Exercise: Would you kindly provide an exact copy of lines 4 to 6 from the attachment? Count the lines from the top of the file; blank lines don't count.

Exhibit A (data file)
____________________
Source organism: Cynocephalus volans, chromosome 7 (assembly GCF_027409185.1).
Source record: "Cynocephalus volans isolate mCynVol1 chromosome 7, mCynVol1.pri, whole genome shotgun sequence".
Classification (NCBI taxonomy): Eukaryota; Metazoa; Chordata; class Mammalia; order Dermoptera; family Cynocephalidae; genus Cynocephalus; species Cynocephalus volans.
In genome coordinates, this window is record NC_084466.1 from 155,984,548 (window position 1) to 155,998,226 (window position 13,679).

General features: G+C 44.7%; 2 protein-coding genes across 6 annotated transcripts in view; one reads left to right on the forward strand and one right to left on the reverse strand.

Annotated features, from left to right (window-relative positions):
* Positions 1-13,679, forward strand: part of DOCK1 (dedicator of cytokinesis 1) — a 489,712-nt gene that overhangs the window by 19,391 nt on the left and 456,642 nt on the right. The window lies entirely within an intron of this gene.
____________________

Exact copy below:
In genome coordinates, this window is record NC_084466.1 from 155,984,548 (window position 1) to 155,998,226 (window position 13,679).

General features: G+C 44.7%; 2 protein-coding genes across 6 annotated transcripts in view; one reads left to right on the forward strand and one right to left on the reverse strand.

Annotated features, from left to right (window-relative positions):